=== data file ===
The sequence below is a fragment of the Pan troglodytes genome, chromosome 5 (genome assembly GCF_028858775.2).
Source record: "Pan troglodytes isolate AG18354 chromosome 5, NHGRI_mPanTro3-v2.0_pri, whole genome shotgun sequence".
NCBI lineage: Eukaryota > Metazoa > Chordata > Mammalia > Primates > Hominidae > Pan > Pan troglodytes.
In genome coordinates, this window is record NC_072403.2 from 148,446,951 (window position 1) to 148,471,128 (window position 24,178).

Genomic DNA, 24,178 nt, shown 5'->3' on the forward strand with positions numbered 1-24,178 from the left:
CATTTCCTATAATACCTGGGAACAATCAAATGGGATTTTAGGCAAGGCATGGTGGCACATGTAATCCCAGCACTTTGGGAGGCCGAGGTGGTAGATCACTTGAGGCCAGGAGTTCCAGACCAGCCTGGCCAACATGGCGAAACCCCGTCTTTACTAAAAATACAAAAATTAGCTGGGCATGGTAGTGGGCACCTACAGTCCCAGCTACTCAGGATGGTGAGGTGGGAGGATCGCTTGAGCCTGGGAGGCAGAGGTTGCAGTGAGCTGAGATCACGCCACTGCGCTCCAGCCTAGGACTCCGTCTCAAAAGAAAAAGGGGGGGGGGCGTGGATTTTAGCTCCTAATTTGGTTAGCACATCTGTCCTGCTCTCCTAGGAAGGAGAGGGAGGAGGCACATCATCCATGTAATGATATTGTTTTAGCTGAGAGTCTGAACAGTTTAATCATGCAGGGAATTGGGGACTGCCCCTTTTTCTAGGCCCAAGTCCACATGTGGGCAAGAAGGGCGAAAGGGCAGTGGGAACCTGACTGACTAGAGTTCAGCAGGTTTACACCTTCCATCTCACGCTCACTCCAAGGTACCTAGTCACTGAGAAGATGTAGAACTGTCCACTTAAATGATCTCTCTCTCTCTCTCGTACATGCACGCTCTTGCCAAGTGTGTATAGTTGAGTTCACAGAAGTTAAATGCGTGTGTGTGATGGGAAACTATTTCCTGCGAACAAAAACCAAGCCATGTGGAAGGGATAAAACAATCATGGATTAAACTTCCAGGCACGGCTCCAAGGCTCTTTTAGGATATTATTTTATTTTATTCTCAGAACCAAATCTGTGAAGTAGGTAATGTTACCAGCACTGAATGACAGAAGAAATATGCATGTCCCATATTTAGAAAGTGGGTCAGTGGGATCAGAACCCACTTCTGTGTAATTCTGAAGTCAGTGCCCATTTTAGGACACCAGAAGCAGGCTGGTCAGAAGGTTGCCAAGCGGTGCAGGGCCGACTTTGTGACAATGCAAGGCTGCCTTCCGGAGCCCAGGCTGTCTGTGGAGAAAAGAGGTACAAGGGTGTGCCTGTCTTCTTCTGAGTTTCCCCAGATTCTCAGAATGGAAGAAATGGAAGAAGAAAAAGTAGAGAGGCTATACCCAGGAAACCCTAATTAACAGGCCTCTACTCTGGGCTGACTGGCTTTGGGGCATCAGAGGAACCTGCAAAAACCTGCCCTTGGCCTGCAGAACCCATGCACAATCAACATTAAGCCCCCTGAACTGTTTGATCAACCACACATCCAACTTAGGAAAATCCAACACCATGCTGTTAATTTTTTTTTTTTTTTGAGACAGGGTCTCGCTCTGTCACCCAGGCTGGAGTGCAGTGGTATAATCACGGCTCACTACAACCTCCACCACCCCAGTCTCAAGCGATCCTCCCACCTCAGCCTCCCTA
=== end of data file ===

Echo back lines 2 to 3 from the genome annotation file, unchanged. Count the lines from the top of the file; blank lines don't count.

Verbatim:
Source record: "Pan troglodytes isolate AG18354 chromosome 5, NHGRI_mPanTro3-v2.0_pri, whole genome shotgun sequence".
NCBI lineage: Eukaryota > Metazoa > Chordata > Mammalia > Primates > Hominidae > Pan > Pan troglodytes.